Who was Pontius Pilate?

“He suffered under Pontius Pilate.” The Apostles’ Creed give the full name of the Roman governor who had Jesus tortured and crucified. Who was this man, and why is he so important?

In New Testament times, the Holy Land was part of the Roman Empire. Judea was a notoriously province: many Jews never accepted the Roman rule, and there were many insurrections. It was a chore to be prefect (governor) in the province of Judea; you had to be diplomatic, or you had a rebellion on your hands.

The office of prefect of Judea was assigned to Pontius Pilate in 26 AD. Historical accounts call Pilate as “naturally inflexible, a blend of self-will and relentlessness.” (Philo, Legatio, 301; see also F.F. Bruce, New Testament History, p. 34ff) His rule was offensive to the Jews. For instance, he brought military standard into Jerusalem that bore the image of the emperor—which the Jewish people thought of as an idol image. See also Luke 13:1 for another description of Pilate’s cruelty and disrespect for Jewish worship.

When the Jewish council (the Sanhedrin) had sentences Jesus for blasphemy, Jesus was brought to Pontius Pilate in the morning. Why? The Jews said they were not allowed to execute a death sentence on their own. (John 18:31) But the situation was more complicated: when Stephen was stoned to death a few years later, no permission was sought. Possibly, the Jewish leader thought it more diplomatic to bring Jesus up on charges of sedition. After all, he had claimed to be leader of a “Kingdom”—and the Romans had no patience with someone who set himself up as king in direct competition of the emperor.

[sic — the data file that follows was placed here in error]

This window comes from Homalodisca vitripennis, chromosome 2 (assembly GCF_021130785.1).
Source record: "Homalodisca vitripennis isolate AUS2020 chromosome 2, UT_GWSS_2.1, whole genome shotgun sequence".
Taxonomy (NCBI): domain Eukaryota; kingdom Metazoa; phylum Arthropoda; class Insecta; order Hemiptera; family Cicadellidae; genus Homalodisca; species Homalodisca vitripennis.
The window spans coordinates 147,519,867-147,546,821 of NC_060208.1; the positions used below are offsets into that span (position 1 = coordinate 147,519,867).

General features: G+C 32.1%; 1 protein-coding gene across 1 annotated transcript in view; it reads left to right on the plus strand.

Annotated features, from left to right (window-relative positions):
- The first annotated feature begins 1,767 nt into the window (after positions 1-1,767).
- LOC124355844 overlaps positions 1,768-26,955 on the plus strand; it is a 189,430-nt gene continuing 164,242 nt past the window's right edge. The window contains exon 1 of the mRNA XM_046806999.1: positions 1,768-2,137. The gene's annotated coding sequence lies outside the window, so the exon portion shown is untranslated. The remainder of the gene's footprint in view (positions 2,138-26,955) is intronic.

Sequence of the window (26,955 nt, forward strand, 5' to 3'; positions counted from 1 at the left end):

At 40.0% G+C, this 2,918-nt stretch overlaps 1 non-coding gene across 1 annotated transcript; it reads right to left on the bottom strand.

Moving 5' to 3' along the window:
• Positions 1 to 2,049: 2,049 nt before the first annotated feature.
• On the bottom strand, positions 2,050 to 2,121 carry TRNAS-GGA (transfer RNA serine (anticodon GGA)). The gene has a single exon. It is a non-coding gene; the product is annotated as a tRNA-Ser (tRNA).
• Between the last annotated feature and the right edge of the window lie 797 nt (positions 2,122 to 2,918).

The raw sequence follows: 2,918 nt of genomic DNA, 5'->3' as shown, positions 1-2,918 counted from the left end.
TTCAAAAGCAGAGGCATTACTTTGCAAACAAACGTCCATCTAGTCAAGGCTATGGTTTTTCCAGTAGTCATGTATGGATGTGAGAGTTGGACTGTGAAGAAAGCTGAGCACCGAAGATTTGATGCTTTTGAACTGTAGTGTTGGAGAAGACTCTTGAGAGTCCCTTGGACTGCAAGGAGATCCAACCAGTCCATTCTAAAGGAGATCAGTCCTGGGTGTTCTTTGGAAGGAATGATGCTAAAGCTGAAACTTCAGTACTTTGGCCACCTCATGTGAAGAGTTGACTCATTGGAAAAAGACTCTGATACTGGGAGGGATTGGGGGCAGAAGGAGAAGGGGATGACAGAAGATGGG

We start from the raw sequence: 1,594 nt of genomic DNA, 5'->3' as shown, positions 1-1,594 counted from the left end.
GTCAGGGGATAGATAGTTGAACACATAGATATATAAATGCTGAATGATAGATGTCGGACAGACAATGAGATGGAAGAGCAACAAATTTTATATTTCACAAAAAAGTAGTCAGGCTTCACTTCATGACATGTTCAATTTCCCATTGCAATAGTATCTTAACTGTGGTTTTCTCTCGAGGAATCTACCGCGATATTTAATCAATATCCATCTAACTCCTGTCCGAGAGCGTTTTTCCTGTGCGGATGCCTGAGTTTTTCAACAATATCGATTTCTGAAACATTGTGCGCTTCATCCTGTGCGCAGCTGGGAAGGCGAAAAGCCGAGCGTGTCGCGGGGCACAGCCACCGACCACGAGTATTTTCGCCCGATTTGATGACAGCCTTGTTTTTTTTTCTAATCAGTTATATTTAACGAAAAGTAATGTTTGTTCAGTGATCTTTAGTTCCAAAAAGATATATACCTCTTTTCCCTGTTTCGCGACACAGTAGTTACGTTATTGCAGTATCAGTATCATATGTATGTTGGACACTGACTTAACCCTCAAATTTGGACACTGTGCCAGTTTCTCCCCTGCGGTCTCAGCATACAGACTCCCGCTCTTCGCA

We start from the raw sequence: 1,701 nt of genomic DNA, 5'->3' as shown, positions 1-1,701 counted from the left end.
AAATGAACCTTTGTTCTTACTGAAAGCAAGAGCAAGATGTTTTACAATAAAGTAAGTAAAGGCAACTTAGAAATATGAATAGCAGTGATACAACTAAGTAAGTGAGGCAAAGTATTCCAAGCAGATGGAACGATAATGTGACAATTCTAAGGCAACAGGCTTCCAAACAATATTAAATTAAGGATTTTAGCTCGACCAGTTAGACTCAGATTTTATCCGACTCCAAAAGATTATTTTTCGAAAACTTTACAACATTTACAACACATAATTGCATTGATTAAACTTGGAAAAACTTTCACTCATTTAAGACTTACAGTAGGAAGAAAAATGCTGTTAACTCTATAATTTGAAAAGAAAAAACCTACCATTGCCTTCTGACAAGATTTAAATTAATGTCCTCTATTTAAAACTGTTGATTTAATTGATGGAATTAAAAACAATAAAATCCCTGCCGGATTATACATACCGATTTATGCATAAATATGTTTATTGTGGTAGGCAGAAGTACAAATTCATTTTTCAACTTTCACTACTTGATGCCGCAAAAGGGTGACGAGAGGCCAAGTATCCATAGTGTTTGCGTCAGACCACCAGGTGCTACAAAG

The role of Pontius Pilate in Jesus’ execution is significant for three reasons.

First, he represented “the world” and its government. It was not just the Jews who condemned and killed Jesus. The world, represented by Pilate, conspired to get rid of him. The Jews did it out of hatred for the gospel; Pilate did it for diplomatic reasons; but all wanted to get rid of the Lord of glory.

Second, Pilate in his role as governor pronounced judgment over Jesus: “Innocent!” We celebrate Jesus’ death because he is the innocent one dying for our sins, so that sinners may be counted innocent in God’s judgment. (Heidelberg Catechism, q&a 38.)

Third, because of him, Jesus was not stoned but crucifiedIn the Mosaic law, hanging a criminal’s body on a stake was a clear proclamation of God’s curse. (Deut. 21:23; Gal. 3:13) In spite of himself, Pilate was an instrument in God’s hand. When he had Jesus crucified, he wrote a sign: Jesus of Nazareth, King of the Jews. He meant it as a barb at the Jews, but that sign on Jesus’ cross proclaimed the gospel to all who walked by.

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